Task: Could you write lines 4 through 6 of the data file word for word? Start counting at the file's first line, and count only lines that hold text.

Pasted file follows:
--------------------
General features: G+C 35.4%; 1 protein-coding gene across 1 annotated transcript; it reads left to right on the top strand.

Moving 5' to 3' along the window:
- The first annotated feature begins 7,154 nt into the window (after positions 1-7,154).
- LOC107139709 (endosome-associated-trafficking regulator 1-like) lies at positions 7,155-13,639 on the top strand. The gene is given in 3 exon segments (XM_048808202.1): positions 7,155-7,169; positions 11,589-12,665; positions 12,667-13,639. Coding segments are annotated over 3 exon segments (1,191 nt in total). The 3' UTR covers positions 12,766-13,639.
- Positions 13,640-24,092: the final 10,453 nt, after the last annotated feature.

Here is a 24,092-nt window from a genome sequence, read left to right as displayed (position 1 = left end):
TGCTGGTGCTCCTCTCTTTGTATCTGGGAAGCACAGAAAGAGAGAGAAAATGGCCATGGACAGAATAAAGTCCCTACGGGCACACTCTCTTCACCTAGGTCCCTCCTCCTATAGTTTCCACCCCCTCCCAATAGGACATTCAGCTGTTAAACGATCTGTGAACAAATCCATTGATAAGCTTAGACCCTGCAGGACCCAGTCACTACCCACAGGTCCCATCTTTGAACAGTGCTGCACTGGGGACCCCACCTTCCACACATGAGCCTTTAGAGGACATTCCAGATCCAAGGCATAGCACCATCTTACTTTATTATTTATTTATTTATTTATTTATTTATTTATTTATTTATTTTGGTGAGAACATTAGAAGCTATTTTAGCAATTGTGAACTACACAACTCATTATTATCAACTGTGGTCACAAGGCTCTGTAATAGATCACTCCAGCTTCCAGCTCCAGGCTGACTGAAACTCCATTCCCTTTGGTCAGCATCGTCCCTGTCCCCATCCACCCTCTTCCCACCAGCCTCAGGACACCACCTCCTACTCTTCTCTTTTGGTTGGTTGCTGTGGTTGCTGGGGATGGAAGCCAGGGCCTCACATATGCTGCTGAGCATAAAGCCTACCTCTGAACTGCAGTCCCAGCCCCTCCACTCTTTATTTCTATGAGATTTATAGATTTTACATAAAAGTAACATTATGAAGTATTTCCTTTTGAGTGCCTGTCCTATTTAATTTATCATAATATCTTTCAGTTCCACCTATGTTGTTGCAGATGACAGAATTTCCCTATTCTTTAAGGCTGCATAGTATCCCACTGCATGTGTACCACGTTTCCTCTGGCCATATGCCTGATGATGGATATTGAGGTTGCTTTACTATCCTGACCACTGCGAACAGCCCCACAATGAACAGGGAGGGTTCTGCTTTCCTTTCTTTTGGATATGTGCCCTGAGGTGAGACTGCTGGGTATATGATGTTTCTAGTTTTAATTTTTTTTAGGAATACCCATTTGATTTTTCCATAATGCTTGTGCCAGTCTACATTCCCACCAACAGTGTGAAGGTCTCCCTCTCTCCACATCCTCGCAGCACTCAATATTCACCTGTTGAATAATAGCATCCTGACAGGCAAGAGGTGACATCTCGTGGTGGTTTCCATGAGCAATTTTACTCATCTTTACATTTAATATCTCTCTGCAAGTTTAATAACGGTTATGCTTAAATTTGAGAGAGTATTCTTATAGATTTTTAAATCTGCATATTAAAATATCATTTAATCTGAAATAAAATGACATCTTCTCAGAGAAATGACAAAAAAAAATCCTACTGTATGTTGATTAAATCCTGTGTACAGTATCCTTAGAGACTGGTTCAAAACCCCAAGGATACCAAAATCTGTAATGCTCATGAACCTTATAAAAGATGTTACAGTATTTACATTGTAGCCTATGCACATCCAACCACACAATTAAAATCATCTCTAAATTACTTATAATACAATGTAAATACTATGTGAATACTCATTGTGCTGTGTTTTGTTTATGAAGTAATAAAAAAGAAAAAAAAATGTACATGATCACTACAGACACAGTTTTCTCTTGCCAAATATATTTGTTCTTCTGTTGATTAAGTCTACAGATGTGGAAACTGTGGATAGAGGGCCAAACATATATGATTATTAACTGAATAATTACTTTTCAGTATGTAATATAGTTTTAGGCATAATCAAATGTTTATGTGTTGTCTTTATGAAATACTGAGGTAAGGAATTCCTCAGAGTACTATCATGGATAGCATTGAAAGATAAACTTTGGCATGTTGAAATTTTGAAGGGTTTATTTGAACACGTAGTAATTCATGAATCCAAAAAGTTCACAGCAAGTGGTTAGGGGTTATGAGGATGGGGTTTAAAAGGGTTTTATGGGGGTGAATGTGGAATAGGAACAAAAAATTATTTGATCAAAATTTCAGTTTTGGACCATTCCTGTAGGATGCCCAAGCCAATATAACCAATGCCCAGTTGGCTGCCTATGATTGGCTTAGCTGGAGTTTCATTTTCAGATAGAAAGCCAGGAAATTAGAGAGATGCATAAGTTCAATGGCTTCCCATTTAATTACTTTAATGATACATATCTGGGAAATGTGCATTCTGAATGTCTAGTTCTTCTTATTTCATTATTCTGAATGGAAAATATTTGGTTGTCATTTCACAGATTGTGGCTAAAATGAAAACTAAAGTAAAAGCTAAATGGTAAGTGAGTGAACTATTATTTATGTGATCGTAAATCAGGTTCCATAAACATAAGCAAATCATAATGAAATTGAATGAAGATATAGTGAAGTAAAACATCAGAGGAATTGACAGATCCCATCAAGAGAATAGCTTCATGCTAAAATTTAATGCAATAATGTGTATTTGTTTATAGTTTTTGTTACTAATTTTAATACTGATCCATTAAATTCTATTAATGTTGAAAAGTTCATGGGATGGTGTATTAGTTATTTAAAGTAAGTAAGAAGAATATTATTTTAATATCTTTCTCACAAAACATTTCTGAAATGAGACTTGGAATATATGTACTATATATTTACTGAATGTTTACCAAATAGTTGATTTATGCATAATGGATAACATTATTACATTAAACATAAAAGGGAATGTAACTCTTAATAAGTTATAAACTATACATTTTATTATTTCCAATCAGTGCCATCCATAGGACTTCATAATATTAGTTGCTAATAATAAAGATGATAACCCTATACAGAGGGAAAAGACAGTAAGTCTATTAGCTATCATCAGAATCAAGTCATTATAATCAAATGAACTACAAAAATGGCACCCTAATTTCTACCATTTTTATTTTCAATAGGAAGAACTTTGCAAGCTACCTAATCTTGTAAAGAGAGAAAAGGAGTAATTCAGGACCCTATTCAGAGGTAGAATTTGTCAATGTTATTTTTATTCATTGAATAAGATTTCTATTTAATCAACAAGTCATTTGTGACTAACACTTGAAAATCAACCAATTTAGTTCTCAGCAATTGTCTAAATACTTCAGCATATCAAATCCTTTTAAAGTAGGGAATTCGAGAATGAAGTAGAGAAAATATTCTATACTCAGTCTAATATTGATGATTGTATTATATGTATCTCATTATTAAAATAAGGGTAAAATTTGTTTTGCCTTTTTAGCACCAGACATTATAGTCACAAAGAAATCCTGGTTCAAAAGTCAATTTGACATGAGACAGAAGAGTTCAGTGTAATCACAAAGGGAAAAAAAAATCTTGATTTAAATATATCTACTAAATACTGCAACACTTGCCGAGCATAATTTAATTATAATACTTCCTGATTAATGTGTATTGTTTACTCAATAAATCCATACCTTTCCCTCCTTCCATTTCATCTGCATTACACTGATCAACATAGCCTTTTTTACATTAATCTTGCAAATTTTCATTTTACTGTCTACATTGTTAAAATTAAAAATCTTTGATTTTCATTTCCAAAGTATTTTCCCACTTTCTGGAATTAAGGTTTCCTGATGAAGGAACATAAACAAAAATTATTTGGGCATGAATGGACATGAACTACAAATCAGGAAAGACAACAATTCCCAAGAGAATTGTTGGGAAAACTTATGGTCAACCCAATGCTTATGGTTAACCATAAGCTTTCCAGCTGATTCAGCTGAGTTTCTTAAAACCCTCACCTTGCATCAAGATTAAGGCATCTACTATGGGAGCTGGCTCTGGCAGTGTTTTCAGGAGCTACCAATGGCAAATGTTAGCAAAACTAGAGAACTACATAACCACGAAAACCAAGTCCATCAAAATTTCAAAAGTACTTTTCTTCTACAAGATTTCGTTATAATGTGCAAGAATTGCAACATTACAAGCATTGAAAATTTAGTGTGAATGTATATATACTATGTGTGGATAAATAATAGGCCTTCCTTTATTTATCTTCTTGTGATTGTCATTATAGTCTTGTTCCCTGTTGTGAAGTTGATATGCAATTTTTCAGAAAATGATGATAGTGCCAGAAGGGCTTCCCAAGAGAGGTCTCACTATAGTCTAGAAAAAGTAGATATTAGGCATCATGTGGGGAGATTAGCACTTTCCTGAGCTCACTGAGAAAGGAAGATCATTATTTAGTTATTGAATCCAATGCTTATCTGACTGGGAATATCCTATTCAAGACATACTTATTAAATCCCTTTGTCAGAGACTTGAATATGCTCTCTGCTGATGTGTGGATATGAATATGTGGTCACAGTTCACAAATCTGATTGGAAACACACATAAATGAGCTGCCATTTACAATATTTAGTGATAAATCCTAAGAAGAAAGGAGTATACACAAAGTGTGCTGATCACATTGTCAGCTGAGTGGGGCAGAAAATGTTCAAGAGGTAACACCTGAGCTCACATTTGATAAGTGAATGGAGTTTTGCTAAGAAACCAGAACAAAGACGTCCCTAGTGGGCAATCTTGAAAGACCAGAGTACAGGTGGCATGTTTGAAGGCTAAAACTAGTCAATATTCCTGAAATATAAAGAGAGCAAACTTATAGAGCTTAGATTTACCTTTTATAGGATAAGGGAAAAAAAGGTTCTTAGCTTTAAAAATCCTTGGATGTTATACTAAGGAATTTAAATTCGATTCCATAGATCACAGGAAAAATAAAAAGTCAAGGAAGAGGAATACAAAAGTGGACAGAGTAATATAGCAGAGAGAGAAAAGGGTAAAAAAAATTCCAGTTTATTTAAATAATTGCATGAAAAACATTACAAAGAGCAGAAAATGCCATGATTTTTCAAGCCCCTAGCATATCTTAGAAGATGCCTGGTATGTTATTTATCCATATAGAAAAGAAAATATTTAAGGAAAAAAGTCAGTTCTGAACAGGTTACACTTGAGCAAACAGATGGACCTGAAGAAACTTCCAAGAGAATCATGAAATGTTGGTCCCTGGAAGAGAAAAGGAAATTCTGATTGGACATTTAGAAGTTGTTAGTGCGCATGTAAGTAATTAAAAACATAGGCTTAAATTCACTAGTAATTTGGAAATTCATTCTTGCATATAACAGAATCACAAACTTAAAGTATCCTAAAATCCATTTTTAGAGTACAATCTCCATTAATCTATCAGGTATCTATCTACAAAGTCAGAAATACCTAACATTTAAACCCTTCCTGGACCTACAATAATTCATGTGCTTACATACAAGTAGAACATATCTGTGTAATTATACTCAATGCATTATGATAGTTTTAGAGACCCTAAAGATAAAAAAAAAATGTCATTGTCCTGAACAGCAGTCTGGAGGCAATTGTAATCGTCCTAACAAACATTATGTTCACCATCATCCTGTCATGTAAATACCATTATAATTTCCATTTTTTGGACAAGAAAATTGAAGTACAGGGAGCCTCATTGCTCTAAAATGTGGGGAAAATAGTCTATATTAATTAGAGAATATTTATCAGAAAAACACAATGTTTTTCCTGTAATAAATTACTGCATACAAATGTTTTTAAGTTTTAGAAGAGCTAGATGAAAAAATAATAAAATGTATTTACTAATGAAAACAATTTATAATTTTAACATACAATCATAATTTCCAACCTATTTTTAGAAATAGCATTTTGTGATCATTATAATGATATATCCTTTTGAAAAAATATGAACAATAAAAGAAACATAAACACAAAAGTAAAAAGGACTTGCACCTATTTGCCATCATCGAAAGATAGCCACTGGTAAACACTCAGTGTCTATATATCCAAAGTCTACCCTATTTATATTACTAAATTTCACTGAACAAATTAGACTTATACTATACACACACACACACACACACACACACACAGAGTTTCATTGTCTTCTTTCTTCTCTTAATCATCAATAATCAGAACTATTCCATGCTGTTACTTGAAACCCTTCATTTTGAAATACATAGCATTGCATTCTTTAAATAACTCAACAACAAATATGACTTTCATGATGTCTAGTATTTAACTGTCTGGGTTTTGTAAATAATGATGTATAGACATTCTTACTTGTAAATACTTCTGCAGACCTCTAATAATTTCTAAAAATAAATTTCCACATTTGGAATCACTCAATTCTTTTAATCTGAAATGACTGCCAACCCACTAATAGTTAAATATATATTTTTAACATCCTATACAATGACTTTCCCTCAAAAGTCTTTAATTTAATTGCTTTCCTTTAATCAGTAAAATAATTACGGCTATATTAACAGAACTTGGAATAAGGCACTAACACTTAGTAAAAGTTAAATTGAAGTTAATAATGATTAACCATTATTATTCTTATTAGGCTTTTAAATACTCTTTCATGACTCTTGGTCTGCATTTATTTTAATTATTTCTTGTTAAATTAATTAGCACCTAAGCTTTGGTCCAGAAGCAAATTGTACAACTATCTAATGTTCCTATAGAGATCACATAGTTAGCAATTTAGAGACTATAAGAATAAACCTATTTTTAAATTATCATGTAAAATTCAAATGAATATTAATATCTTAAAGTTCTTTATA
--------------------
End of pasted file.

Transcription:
- LOC107139709 (endosome-associated-trafficking regulator 1-like) lies at positions 7,155-13,639 on the top strand. The gene is given in 3 exon segments (XM_048808202.1): positions 7,155-7,169; positions 11,589-12,665; positions 12,667-13,639. Coding segments are annotated over 3 exon segments (1,191 nt in total). The 3' UTR covers positions 12,766-13,639.
- Positions 13,640-24,092: the final 10,453 nt, after the last annotated feature.

Here is a 24,092-nt window from a genome sequence, read left to right as displayed (position 1 = left end):